Council member Kevin P. Chavous, Ward 7 Democrat and chairman of the education committee, said pressure from Congress to trump the council is unfair.

"For years Congress said publicly and privately that the city needed a new mayor and council and a new spirit," Mr. Chavous said. "The reality is that we're no closer to getting autonomy and voting rights than we were before."

The council has also debated creating an educational agency that would hold ultimate responsibility for the performance of schools.

Changing school governance has become a priority in recent months. The current school board is scheduled to receive all its traditional authority back from the D.C. financial control board in June.

Appointing a school board is an especially sensitive matter in the District because it was the first measure of elective local government for city residents in 1968.

In addition to the pressure for an appointed school board from Congress, Mr. Williams is still lobbying for a referendum to allow city voters choose the educational structure.

"If we can't take the tough medicine, give it to the voters and allow me to make this case to the voters," Mr. Williams said in an interview with WRC-TV (Channel 4). "I think the voters will do the right thing."

In a letter yesterday, Mr. Istook told the control board he is considering requesting an investigation by the General Accounting Office into how "technical flaws" have masked efforts to undercut the charter school movement.

Mr. Istook was particularly displeased that the control board nullified a proposed sale of the Franklin School building to a group wanting to open a charter school called the Washington Math and Science Center.

"Questions have been raised about whether the control board is part of the solution or not," said a source familiar with Mr. Istook's letter to the control board. "A good measure of this is how they dispose of school properties."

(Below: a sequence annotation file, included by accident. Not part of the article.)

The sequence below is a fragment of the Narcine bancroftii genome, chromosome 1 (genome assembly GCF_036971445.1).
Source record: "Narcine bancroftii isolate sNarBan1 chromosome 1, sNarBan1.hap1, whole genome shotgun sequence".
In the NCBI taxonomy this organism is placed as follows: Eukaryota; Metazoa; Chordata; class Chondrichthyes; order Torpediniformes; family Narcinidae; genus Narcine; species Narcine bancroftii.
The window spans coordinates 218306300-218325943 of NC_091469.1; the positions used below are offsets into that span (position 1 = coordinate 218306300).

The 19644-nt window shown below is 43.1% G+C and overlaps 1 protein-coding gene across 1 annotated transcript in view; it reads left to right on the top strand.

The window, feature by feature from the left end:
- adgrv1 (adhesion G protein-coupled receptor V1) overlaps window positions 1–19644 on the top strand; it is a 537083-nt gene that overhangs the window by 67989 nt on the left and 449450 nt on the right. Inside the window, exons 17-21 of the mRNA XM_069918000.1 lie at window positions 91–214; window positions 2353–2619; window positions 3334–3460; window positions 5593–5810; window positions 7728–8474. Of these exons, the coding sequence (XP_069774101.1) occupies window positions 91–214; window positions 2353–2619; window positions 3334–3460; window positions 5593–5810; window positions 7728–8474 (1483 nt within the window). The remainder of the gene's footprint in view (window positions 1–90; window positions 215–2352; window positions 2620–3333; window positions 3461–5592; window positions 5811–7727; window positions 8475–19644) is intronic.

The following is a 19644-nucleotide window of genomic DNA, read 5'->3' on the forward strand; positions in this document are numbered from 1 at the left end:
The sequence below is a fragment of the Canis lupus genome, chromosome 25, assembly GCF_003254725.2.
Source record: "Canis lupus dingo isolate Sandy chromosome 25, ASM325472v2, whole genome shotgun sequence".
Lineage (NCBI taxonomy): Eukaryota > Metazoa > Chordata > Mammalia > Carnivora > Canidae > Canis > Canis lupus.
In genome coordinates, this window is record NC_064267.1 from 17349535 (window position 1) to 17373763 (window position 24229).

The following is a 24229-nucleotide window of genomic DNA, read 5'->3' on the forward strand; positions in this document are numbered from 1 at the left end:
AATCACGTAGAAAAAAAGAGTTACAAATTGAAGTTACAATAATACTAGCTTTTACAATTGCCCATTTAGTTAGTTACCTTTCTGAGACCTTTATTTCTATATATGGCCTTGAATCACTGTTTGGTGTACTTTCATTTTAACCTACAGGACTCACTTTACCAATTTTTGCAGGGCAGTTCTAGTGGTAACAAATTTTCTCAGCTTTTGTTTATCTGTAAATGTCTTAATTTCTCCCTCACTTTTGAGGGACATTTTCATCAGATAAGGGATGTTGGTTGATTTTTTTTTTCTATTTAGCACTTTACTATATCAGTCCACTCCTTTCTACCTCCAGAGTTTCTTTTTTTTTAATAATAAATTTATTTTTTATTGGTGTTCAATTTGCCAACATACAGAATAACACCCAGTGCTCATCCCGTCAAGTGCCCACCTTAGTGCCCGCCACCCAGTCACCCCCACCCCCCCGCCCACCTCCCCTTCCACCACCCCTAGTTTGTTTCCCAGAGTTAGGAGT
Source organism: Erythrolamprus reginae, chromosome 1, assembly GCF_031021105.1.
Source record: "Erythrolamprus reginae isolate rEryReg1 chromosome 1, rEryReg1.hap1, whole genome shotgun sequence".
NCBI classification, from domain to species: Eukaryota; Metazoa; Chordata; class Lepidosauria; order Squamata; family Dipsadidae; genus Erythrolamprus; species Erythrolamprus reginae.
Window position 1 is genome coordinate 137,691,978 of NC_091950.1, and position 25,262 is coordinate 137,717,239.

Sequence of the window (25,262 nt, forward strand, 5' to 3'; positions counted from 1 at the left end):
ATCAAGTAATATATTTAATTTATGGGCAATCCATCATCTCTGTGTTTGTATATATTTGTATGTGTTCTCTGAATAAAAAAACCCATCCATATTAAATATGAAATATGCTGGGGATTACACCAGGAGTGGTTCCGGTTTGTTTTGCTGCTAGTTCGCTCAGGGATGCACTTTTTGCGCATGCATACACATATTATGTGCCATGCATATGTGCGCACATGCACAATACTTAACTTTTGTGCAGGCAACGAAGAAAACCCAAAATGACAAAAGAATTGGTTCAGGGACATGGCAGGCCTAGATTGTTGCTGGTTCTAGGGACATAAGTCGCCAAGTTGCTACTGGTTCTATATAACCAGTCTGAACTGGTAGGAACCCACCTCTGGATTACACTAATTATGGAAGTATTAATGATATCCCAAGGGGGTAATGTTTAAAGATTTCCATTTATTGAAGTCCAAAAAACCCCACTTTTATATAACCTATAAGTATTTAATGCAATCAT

Mr. Istook upbraided the control board for rejecting the building sale on the grounds that the group had not fully complied with partnership rules and because the public schools suddenly raised the price for the building.

The charter school group's partnership status was known throughout the process and never questioned, Mr. Istook wrote.

The original estimate for the building, $4.1 million, wasn't changed until deep into the sales process, when the school system insisted the fair market value of the building was the $14.5 million valuation determined by the city's Office of Tax and Revenue assessment.

Mr. Istook called the problems an attempt to strangle the charter school movement. Control board Executive Director Francis Smith could not be reached for comment yesterday.

Control board Chairman Alice M. Rivlin added pressure to change the school system when she testified before a House subcommittee last week that she would not support handing the system back to local control in July with its governance unsettled.

Mrs. Rivlin said she would extend control board oversight of schools until a plan is approved.